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Volume 50, Number 5September/October 1999

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The Singing Kites of Kelantan

Written and photographed by Eric Hansen

I awoke at dawn as a soft light filtered through the green canopy of coconut palms. A rooster crowed, a fly buzzed, and a warm sea breeze was blowing off the South China Sea. Somewhere overhead, I could still hear the droning sound of a musical kite. The kite was tied to a tree, and it had been flying all night.

I was staying in Kampong Jambu, a Malay village of rice farmers and kite makers. It is in the northeast corner of Malaysia, not far from Kota Bharu, the capital of the state of Kelantan. The people of Kelantan are well known for their excellent kites, and in most rural villages, beautifully made, often ornately decorated kites hang beneath the eaves of private homes. I was visiting the villages near Kota Bharu to talk with the master kite-makers, and to watch the Pesta Wau, the annual, five-day kite festival held in late May of each year to help celebrate the end of the rice harvest. At this time of year, the northeast monsoon provides favorable winds for kite flying, and thousands of villagers attend. I was also curious to know why the men of this region are so passionate about flying kites.

Joseph Needham, author of the multi-volume Science and Civilization in China, speculated that kites were first flown in China nearly 2000 years ago. In Mandarin, they are called mu yuan, which literally means "wooden kite." Yuan is Mandarin for the small, graceful hawks of the Milvinae subfamily, which in English are called "kites." However, the Malay word for the wooden, crafted kite is wau, and it is unrelated to the Mandarin. One popular suggestion for its origin is that it comes from the Arabic letter و, pronounced "wow," which when written in a mirror-image pair approximates the bird-like shape of a traditional Malay kite: .

Details from the famous cave frescoes at Dunhuang, in China's Ganxu Province, depict the recreational use of kites in the year 698. The Islamic world knew of flying kites from at least the ninth century, when the writer Abu Uthman al-Jahiz, in his book Kitab al-Hayawan (Book of Animals), describes boys flying kites made of Chinese paper. It is uncertain when kite-flying came to the Malay Peninsula, but there is anthropological evidence that kites have been in use in many parts of Southeast Asia since ancient times. They remain popular today in southern China, Indochina, India, Indonesia, Melanesia and Polynesia, and in Japan, where kites are flown recreationally and "fighting kites" are flown in fierce competition.

The earliest literary reference to Malay kite-flying is of kite combat. An account from the Sajarah Malayu (Malay Journals) tells how, in the late 15th century, during the season of paper kites, Rajah Ahmed, son of Sultan Mahmud of Malacca (1488-1511), had his favorite kite cut from the sky by a boy who had secretly coated his kite string with tree sap and powdered glass. (Today, kite-fighting experts debate the relative merits of different types of glass and porcelain for the same purpose: One popular choice is the glass of pulverized television tubes.)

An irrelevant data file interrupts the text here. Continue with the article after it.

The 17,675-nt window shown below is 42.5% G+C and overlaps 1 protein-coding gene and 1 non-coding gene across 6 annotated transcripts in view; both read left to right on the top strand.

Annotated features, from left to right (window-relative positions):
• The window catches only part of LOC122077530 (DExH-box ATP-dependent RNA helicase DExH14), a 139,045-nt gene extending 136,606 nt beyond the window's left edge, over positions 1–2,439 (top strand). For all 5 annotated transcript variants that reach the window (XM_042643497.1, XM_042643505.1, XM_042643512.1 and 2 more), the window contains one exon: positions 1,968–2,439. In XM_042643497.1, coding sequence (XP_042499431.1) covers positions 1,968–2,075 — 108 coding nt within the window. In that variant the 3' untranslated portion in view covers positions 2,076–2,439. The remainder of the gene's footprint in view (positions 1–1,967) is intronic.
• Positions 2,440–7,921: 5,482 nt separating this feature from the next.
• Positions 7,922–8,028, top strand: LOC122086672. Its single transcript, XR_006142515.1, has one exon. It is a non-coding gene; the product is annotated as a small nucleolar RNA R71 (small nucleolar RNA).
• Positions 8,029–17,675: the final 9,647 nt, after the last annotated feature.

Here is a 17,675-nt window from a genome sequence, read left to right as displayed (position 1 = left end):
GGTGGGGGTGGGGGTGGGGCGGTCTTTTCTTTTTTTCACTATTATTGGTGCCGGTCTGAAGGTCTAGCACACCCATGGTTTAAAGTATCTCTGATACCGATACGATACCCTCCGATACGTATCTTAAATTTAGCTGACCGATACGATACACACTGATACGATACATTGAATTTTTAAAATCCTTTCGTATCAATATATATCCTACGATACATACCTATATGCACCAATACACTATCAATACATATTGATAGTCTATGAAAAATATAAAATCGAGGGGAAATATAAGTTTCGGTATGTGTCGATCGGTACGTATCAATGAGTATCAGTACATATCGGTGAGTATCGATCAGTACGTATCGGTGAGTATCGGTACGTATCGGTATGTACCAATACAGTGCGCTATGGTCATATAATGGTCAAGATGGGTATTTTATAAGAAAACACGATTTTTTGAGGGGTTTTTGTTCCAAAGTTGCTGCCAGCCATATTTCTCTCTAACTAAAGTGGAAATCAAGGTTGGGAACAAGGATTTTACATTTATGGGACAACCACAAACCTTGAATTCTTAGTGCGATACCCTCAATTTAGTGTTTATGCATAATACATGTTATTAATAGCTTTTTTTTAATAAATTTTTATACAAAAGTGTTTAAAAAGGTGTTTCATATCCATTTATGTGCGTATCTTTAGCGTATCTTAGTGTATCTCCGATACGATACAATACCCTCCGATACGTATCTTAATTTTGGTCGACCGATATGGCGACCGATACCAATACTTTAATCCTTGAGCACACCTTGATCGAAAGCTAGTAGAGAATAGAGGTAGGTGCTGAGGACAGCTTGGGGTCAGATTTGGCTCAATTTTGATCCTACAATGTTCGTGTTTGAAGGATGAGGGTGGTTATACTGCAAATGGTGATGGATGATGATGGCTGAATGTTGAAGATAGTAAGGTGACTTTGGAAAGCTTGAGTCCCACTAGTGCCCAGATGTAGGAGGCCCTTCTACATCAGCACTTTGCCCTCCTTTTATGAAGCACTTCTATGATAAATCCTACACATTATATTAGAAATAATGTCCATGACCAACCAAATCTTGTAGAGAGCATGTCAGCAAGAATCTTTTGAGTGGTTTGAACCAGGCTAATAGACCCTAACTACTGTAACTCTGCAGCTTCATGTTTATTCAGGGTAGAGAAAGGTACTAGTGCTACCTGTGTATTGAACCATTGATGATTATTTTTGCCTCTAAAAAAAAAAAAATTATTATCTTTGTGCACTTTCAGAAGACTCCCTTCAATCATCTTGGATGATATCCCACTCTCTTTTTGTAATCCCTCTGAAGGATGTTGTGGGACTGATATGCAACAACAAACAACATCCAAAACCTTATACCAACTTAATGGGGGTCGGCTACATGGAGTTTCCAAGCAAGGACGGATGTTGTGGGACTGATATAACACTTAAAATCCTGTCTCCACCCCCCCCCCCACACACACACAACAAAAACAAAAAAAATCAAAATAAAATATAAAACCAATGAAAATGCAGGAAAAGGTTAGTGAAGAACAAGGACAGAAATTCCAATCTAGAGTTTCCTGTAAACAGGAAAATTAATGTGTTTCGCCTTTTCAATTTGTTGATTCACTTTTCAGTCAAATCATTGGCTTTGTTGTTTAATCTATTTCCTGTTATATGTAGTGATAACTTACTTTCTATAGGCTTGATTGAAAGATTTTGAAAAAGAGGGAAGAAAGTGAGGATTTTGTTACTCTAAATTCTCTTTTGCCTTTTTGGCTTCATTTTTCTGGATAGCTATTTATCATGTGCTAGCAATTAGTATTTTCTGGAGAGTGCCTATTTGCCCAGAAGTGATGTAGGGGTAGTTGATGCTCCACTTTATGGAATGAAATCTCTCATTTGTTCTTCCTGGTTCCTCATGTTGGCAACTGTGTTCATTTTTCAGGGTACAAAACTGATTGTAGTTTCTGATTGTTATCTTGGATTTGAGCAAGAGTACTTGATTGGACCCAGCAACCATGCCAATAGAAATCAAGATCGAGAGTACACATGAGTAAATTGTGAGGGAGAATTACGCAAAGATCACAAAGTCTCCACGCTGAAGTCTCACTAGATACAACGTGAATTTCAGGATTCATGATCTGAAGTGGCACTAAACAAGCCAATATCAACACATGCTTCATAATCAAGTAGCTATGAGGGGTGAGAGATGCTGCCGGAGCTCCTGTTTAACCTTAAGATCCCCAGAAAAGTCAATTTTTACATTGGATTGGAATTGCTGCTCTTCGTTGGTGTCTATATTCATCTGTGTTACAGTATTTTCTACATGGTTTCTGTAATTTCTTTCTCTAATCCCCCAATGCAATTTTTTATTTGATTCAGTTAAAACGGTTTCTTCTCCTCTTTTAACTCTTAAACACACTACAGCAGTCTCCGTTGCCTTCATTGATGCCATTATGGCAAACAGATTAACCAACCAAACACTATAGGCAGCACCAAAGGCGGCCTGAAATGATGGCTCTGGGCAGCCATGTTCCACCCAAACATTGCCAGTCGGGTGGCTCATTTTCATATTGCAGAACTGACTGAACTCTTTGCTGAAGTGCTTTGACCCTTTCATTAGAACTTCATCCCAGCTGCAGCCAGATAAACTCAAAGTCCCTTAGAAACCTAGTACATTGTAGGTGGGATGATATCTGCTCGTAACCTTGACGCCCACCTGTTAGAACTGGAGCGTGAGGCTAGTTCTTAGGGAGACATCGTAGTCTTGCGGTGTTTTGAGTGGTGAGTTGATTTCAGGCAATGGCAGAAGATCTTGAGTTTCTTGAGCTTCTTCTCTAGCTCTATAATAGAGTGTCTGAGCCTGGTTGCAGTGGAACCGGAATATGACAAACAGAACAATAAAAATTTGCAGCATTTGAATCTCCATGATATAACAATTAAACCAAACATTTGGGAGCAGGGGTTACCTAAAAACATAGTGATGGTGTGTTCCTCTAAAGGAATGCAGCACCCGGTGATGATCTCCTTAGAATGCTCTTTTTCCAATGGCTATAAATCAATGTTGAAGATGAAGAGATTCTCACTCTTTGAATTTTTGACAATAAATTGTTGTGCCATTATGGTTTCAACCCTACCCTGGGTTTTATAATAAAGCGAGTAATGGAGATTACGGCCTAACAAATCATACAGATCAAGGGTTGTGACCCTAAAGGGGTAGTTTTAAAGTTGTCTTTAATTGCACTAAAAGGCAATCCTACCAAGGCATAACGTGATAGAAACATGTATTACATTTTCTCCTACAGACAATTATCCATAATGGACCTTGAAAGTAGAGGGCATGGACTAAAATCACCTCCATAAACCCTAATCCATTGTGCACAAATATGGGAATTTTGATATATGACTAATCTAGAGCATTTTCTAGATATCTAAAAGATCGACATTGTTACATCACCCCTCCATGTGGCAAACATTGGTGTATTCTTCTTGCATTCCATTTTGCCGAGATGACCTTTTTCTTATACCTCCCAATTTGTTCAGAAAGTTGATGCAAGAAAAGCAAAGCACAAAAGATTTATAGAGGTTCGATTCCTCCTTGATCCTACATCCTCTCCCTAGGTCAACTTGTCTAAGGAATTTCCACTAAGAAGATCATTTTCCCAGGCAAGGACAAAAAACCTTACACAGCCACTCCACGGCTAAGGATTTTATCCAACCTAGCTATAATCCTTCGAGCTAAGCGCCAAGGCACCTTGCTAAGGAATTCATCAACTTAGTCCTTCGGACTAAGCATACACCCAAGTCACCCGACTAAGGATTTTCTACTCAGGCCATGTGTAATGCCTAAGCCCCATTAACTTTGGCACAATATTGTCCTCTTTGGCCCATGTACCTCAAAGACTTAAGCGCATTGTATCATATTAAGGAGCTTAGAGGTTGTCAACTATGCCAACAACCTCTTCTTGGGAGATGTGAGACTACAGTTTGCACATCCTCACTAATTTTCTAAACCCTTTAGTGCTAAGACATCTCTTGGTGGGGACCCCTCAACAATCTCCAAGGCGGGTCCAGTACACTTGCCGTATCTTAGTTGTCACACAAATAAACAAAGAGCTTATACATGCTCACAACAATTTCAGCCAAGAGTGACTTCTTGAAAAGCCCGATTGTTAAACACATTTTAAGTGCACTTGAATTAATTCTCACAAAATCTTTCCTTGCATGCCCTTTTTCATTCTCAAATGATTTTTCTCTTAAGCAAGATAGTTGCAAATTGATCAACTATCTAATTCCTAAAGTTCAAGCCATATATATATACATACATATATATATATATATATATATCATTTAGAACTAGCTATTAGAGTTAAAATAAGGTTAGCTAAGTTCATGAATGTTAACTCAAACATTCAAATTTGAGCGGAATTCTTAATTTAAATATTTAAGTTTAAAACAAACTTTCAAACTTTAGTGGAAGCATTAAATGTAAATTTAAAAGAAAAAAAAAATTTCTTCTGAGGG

But the people in Kelantan have developed a peaceful and aesthetic approach to kite flying. In the small villages around Kota Bharu, men and boys can be found launching kites on the steady winds of late afternoon. The kite flier then sits back to enjoy "the song of the kite," which is generated by a bow fastened to the kite's neck that, once airborne, resonates in the wind to produce a melodious, droning note. The sound is akin to that produced by blowing against a sheet of paper held up to a comb, and the volume and pitch rise with the speed of the wind. An experienced flier can identify a kite simply by its "song."

The kite bows were originally strung with a dried palm leaf called daun pokok mulung, but today most kite makers prefer either 16-millimeter acetate movie film or, for the most refined sounds, industrial plastic pallet-strapping that has been shaved thin with the edge of a piece of window glass. In the steady winds that prevail at the time of the monsoon, a well-balanced kite can easily fly until dawn, and its sonorous tones can be a soothing contrast to the usual night sounds of a Malay village.

Yusof bin Senik, from the village of Kampong Jambu, was the first kite maker I met. He learned how to make kites from a childhood friend nearly 30 years ago, and he has been building them ever since. Yusof showed me examples of wau kuching, "the cat kite," wau bulan, "the moon kite," wau burung puyuh, "the quail kite," and wau jala budi, "the fishnet of wisdom kite." Despite their different names, these kites all share the same basic, bird-like shape, with slight variations in their wings and tail.

The frames of these kites are made in the traditional way, from strips of seasoned bamboo and rattan that are then reinforced with a network of string that also supports the wing covering, which may be either paper or plastic. Decorative kites, not designed for flying, are covered with intricate cut-paper designs, while the no-nonsense flying kites have less decoration. They are also carefully balanced with lead weights, and reinforced to survive crash landings. Although most Malay kites are about a meter wide or a bit more (3-4"), Yusof showed me one of his quail kites that measured some six meters (almost 20') from wing tip to wing tip. It looked like a hardwood spear attached to an almond-shaped wing and a crescent moon tail, both of which were stretched taut with pink and black plastic.